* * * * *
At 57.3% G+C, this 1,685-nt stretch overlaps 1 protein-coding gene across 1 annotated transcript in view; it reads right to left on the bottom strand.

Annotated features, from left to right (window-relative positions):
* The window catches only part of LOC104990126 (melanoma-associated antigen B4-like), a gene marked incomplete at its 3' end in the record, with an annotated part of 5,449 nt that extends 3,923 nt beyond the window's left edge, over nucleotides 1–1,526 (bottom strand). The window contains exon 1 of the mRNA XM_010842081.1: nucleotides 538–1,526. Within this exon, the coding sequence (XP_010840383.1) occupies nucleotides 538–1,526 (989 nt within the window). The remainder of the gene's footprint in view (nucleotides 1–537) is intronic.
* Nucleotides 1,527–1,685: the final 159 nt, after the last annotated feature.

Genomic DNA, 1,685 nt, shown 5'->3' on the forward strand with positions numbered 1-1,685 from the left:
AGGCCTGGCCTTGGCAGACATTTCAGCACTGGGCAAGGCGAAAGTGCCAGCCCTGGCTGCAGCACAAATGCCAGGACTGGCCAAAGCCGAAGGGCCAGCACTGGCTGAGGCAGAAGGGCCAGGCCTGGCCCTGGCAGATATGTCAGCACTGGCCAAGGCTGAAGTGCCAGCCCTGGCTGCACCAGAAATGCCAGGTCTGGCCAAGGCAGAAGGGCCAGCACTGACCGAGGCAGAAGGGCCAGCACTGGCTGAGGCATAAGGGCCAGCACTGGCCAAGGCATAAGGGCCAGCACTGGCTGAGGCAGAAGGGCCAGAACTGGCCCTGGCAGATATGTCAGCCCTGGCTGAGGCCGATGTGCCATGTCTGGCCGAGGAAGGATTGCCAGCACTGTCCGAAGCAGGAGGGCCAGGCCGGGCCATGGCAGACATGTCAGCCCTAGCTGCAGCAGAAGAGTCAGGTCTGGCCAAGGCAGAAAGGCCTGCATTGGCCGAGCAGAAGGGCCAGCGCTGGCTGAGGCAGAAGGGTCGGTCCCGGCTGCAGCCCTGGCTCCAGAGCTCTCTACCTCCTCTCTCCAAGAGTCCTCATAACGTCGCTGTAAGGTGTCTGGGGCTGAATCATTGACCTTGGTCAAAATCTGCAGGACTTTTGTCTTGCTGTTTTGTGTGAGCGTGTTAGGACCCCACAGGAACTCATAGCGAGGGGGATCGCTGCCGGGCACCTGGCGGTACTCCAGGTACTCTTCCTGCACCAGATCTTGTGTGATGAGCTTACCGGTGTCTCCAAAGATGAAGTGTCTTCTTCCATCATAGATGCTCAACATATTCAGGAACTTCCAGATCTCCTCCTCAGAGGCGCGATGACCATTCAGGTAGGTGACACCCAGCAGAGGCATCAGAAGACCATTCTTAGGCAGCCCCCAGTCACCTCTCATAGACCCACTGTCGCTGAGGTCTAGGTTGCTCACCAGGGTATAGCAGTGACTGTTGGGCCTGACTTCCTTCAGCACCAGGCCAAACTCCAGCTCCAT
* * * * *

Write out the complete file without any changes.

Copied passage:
At 57.3% G+C, this 1,685-nt stretch overlaps 1 protein-coding gene across 1 annotated transcript in view; it reads right to left on the bottom strand.

Annotated features, from left to right (window-relative positions):
* The window catches only part of LOC104990126 (melanoma-associated antigen B4-like), a gene marked incomplete at its 3' end in the record, with an annotated part of 5,449 nt that extends 3,923 nt beyond the window's left edge, over nucleotides 1–1,526 (bottom strand). The window contains exon 1 of the mRNA XM_010842081.1: nucleotides 538–1,526. Within this exon, the coding sequence (XP_010840383.1) occupies nucleotides 538–1,526 (989 nt within the window). The remainder of the gene's footprint in view (nucleotides 1–537) is intronic.
* Nucleotides 1,527–1,685: the final 159 nt, after the last annotated feature.

Genomic DNA, 1,685 nt, shown 5'->3' on the forward strand with positions numbered 1-1,685 from the left:
AGGCCTGGCCTTGGCAGACATTTCAGCACTGGGCAAGGCGAAAGTGCCAGCCCTGGCTGCAGCACAAATGCCAGGACTGGCCAAAGCCGAAGGGCCAGCACTGGCTGAGGCAGAAGGGCCAGGCCTGGCCCTGGCAGATATGTCAGCACTGGCCAAGGCTGAAGTGCCAGCCCTGGCTGCACCAGAAATGCCAGGTCTGGCCAAGGCAGAAGGGCCAGCACTGACCGAGGCAGAAGGGCCAGCACTGGCTGAGGCATAAGGGCCAGCACTGGCCAAGGCATAAGGGCCAGCACTGGCTGAGGCAGAAGGGCCAGAACTGGCCCTGGCAGATATGTCAGCCCTGGCTGAGGCCGATGTGCCATGTCTGGCCGAGGAAGGATTGCCAGCACTGTCCGAAGCAGGAGGGCCAGGCCGGGCCATGGCAGACATGTCAGCCCTAGCTGCAGCAGAAGAGTCAGGTCTGGCCAAGGCAGAAAGGCCTGCATTGGCCGAGCAGAAGGGCCAGCGCTGGCTGAGGCAGAAGGGTCGGTCCCGGCTGCAGCCCTGGCTCCAGAGCTCTCTACCTCCTCTCTCCAAGAGTCCTCATAACGTCGCTGTAAGGTGTCTGGGGCTGAATCATTGACCTTGGTCAAAATCTGCAGGACTTTTGTCTTGCTGTTTTGTGTGAGCGTGTTAGGACCCCACAGGAACTCATAGCGAGGGGGATCGCTGCCGGGCACCTGGCGGTACTCCAGGTACTCTTCCTGCACCAGATCTTGTGTGATGAGCTTACCGGTGTCTCCAAAGATGAAGTGTCTTCTTCCATCATAGATGCTCAACATATTCAGGAACTTCCAGATCTCCTCCTCAGAGGCGCGATGACCATTCAGGTAGGTGACACCCAGCAGAGGCATCAGAAGACCATTCTTAGGCAGCCCCCAGTCACCTCTCATAGACCCACTGTCGCTGAGGTCTAGGTTGCTCACCAGGGTATAGCAGTGACTGTTGGGCCTGACTTCCTTCAGCACCAGGCCAAACTCCAGCTCCAT